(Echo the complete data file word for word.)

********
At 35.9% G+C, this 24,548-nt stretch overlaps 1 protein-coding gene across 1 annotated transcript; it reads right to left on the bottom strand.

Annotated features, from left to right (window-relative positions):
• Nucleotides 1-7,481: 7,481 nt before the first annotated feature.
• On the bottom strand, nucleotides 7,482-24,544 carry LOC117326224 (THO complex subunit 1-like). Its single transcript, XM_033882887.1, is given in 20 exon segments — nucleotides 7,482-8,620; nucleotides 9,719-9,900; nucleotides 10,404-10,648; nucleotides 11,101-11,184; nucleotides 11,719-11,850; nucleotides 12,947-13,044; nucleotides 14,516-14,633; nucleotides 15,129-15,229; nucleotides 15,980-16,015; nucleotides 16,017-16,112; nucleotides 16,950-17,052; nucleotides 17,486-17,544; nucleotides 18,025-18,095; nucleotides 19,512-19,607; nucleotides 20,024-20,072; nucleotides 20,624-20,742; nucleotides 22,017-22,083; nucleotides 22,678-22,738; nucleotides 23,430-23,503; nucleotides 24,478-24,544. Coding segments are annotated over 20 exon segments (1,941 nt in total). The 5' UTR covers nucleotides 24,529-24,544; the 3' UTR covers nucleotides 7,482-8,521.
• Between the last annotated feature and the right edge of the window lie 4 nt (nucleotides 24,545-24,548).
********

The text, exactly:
At 35.9% G+C, this 24,548-nt stretch overlaps 1 protein-coding gene across 1 annotated transcript; it reads right to left on the bottom strand.

Annotated features, from left to right (window-relative positions):
• Nucleotides 1-7,481: 7,481 nt before the first annotated feature.
• On the bottom strand, nucleotides 7,482-24,544 carry LOC117326224 (THO complex subunit 1-like). Its single transcript, XM_033882887.1, is given in 20 exon segments — nucleotides 7,482-8,620; nucleotides 9,719-9,900; nucleotides 10,404-10,648; nucleotides 11,101-11,184; nucleotides 11,719-11,850; nucleotides 12,947-13,044; nucleotides 14,516-14,633; nucleotides 15,129-15,229; nucleotides 15,980-16,015; nucleotides 16,017-16,112; nucleotides 16,950-17,052; nucleotides 17,486-17,544; nucleotides 18,025-18,095; nucleotides 19,512-19,607; nucleotides 20,024-20,072; nucleotides 20,624-20,742; nucleotides 22,017-22,083; nucleotides 22,678-22,738; nucleotides 23,430-23,503; nucleotides 24,478-24,544. Coding segments are annotated over 20 exon segments (1,941 nt in total). The 5' UTR covers nucleotides 24,529-24,544; the 3' UTR covers nucleotides 7,482-8,521.
• Between the last annotated feature and the right edge of the window lie 4 nt (nucleotides 24,545-24,548).